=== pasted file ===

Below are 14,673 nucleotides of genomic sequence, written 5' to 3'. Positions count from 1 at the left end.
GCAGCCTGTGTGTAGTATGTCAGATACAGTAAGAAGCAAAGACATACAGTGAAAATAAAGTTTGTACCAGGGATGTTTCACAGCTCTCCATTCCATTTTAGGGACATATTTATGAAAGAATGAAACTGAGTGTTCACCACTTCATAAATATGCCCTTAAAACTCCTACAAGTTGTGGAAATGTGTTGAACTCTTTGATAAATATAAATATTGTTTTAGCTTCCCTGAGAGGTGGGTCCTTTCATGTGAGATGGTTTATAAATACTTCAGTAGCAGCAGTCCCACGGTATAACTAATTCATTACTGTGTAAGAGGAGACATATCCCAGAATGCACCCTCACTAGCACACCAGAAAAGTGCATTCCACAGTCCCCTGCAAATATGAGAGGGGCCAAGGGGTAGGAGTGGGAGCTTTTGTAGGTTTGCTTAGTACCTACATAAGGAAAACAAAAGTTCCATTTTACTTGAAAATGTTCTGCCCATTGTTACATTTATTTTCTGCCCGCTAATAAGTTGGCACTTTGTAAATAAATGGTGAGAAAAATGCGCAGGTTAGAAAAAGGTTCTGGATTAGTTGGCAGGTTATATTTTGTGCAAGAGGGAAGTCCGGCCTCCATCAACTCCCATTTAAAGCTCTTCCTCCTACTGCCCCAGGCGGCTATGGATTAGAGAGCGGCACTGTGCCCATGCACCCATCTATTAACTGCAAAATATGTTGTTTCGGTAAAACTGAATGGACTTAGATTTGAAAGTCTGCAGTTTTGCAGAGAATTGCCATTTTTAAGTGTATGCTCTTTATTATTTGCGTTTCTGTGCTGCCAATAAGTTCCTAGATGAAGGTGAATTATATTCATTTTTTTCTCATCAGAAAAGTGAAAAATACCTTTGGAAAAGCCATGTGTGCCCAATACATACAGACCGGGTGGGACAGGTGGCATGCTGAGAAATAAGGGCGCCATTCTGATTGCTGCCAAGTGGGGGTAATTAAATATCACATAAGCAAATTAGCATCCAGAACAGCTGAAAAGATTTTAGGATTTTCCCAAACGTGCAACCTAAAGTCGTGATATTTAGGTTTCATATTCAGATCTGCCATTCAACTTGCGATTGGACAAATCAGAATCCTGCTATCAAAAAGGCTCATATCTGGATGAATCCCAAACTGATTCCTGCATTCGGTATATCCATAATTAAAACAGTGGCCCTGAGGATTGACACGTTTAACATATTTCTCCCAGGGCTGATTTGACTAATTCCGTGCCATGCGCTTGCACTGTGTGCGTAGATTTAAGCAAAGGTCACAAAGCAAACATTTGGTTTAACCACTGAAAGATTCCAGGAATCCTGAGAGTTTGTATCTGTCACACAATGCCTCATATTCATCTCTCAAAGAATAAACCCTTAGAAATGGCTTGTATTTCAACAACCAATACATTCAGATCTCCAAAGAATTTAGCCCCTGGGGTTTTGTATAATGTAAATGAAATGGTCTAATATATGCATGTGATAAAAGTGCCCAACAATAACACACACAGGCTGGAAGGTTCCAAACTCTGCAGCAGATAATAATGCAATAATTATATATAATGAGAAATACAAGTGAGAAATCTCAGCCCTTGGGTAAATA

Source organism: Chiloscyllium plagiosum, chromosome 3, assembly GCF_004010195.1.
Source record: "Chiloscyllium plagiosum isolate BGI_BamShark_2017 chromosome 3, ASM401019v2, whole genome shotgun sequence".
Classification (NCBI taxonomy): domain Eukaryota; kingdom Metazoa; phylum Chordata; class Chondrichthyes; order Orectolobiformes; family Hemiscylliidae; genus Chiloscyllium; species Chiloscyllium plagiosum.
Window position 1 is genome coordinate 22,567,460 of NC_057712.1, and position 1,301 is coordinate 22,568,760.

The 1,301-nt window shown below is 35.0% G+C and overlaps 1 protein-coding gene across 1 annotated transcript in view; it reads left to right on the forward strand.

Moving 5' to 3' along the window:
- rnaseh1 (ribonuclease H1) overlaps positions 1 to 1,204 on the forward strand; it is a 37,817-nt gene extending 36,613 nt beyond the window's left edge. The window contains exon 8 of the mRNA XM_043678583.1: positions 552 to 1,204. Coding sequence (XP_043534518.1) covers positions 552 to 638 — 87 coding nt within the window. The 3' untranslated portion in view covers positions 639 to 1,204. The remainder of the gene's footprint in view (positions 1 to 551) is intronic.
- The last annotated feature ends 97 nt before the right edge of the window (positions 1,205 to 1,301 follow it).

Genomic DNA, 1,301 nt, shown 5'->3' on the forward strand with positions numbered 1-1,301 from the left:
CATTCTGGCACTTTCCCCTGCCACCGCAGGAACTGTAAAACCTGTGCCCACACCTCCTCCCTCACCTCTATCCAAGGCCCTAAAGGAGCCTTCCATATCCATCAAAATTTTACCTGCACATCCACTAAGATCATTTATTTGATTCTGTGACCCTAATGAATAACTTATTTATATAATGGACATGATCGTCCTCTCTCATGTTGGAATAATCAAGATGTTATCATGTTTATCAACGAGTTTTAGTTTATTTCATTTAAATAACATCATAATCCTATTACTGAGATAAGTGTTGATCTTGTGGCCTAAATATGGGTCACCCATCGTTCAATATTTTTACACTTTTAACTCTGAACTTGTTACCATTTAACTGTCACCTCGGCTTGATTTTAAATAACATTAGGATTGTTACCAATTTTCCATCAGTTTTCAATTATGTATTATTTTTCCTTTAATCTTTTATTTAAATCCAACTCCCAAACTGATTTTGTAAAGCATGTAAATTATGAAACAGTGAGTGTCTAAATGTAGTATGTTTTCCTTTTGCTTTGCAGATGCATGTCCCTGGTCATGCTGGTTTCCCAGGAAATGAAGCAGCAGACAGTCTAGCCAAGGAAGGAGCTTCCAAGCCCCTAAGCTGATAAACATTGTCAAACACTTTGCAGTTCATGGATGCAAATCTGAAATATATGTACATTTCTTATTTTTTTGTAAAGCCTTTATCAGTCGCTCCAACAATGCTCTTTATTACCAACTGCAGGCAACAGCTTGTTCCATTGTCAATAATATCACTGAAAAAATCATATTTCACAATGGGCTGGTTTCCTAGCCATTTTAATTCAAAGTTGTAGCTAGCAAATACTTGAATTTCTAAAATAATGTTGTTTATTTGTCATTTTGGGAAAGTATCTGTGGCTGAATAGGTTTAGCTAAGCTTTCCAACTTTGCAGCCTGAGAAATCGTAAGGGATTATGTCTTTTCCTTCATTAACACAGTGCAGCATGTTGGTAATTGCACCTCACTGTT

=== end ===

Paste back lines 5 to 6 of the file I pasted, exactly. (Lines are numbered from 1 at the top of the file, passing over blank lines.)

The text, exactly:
Classification (NCBI taxonomy): domain Eukaryota; kingdom Metazoa; phylum Chordata; class Chondrichthyes; order Orectolobiformes; family Hemiscylliidae; genus Chiloscyllium; species Chiloscyllium plagiosum.
Window position 1 is genome coordinate 22,567,460 of NC_057712.1, and position 1,301 is coordinate 22,568,760.